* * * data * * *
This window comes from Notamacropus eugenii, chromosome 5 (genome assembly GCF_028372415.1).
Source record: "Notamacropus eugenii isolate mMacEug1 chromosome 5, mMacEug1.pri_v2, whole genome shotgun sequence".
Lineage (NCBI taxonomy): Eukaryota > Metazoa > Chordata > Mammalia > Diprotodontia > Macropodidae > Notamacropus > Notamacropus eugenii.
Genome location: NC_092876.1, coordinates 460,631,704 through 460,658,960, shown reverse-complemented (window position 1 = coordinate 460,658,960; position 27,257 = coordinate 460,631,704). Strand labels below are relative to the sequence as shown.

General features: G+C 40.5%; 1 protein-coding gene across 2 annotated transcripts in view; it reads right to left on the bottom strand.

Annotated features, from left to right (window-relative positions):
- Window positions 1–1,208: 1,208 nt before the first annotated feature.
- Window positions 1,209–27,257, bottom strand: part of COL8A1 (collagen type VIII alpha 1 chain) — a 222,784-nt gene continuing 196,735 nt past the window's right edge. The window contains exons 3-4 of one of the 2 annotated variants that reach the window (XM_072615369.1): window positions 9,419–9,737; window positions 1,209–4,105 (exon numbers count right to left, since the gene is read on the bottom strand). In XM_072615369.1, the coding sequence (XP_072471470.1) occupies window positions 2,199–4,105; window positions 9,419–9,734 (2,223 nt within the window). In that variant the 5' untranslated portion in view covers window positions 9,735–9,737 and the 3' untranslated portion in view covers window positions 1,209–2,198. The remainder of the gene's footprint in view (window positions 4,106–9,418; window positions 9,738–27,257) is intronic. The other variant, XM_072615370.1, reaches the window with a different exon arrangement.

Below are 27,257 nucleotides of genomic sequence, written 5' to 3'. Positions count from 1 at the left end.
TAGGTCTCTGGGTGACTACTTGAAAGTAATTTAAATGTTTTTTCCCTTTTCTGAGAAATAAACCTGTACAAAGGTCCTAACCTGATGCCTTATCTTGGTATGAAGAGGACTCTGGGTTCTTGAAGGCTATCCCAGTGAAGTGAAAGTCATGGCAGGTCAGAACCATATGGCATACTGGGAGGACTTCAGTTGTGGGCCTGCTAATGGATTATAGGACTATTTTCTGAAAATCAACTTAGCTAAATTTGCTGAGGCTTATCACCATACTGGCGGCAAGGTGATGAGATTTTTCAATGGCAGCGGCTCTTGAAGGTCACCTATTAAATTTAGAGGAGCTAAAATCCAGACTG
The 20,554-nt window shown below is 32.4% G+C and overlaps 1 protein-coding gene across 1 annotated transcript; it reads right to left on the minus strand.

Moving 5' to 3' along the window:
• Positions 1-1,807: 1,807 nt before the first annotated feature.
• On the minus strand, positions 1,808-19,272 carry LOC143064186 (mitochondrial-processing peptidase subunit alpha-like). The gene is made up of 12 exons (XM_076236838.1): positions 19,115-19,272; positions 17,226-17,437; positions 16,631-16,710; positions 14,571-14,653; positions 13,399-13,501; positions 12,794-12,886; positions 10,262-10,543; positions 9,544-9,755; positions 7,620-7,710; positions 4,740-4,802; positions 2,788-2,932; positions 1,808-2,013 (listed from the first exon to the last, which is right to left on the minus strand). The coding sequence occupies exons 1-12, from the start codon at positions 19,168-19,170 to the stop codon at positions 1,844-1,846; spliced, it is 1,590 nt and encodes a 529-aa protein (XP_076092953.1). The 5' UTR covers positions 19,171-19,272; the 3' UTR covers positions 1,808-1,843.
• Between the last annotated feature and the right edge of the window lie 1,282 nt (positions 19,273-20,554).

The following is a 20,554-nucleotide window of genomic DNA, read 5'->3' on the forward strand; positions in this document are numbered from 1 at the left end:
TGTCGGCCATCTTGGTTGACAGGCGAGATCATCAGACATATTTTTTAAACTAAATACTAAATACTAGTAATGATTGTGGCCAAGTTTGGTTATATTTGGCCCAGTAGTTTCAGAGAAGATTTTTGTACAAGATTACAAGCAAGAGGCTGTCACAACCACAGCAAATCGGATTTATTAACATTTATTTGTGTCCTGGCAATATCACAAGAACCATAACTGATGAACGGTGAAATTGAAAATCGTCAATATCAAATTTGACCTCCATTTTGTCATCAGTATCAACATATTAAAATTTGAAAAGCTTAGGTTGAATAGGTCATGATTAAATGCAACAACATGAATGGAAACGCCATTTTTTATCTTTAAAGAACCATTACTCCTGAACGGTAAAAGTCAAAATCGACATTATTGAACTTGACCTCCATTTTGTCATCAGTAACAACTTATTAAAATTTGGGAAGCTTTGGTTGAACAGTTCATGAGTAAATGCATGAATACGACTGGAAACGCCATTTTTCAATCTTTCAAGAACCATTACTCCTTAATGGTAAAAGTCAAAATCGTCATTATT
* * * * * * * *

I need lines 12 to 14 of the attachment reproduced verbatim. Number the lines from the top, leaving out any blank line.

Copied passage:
Moving 5' to 3' along the window:
• Positions 1-1,807: 1,807 nt before the first annotated feature.
• On the minus strand, positions 1,808-19,272 carry LOC143064186 (mitochondrial-processing peptidase subunit alpha-like). The gene is made up of 12 exons (XM_076236838.1): positions 19,115-19,272; positions 17,226-17,437; positions 16,631-16,710; positions 14,571-14,653; positions 13,399-13,501; positions 12,794-12,886; positions 10,262-10,543; positions 9,544-9,755; positions 7,620-7,710; positions 4,740-4,802; positions 2,788-2,932; positions 1,808-2,013 (listed from the first exon to the last, which is right to left on the minus strand). The coding sequence occupies exons 1-12, from the start codon at positions 19,168-19,170 to the stop codon at positions 1,844-1,846; spliced, it is 1,590 nt and encodes a 529-aa protein (XP_076092953.1). The 5' UTR covers positions 19,171-19,272; the 3' UTR covers positions 1,808-1,843.